Finally, Dr. Bannatyne seems very anxious that I should test his abilities in canntaireachd. This, as I have already said, I cannot do by argument, or through the medium of this valuable paper, but personally and in his presence. Many years ago I possessed a copy of Macleod of Gesto’s book of canntaireachd, and it is open to any student. Piobaireachd can only be conveyed to the ear instrumentally by means of the Great Highland Bagpipe, and be the notation in whatever format likes, it does not alter the actual performance and sound or melody of the tune when played on the pipes.

Dr. Bannatyne’s letter contains a puzzle for solution by some of your readers who are interested in canntaireachd or piobaireachd, viz.: He says “‘the MacCrimmon canntaireachd is dead,’ but all the pipers he knows use a sol-fa system of notation of their own.” Now what has to be solved is: Seeing that we all use sol-fa notations of our own just as Dr. Bannatyne does, how is it that he is the only man who has fathomed or hit on the real MacCrimmon secrets, especially in view of the fact that he says the MacCrimmon canntaireachd is dead? This places us all on an equal footing; and he says: “If Capt. Macleod’s Collection is the real MacCrimmon verbal notation.” Dr. Bannatyne has no proof whether Capt. Macleod’s Collection is the real MacCrimmon notation or not by the use of the word “if.” Canntaireachd was once clear and simple and the lifetime of the great MacCrimmons, but up till now it remains a mystery to the most ardent student in piobaireachd.–I am, etc.,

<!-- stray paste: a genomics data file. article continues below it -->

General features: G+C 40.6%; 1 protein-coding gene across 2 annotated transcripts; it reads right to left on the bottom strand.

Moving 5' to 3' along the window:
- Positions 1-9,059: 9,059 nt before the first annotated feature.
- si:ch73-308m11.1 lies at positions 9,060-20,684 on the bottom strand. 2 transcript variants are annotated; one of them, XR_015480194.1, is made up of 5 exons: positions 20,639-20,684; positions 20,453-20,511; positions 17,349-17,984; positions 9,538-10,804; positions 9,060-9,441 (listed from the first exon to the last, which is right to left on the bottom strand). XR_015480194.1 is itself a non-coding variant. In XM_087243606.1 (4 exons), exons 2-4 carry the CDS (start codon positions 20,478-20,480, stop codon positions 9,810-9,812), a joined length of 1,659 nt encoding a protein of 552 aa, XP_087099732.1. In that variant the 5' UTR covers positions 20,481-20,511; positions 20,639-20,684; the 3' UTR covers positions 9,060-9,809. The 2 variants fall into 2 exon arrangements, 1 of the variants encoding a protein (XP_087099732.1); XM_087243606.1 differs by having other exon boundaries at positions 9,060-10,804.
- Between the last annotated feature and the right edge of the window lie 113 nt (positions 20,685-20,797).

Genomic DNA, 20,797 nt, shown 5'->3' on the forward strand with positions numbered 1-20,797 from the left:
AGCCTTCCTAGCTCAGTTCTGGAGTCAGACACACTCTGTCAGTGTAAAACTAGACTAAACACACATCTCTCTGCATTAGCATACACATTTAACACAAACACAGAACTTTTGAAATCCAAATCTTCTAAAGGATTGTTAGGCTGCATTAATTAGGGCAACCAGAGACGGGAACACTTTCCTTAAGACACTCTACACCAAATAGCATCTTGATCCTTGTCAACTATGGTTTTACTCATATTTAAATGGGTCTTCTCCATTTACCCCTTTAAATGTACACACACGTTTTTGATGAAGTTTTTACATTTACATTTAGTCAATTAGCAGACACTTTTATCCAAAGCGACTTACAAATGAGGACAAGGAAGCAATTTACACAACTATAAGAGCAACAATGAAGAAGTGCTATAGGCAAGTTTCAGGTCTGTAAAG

John Grant